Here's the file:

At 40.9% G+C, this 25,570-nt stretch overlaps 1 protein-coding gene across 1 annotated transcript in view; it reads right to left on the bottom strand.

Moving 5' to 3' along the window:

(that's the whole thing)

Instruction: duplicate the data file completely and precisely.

At 40.9% G+C, this 25,570-nt stretch overlaps 1 protein-coding gene across 1 annotated transcript in view; it reads right to left on the bottom strand.

Moving 5' to 3' along the window: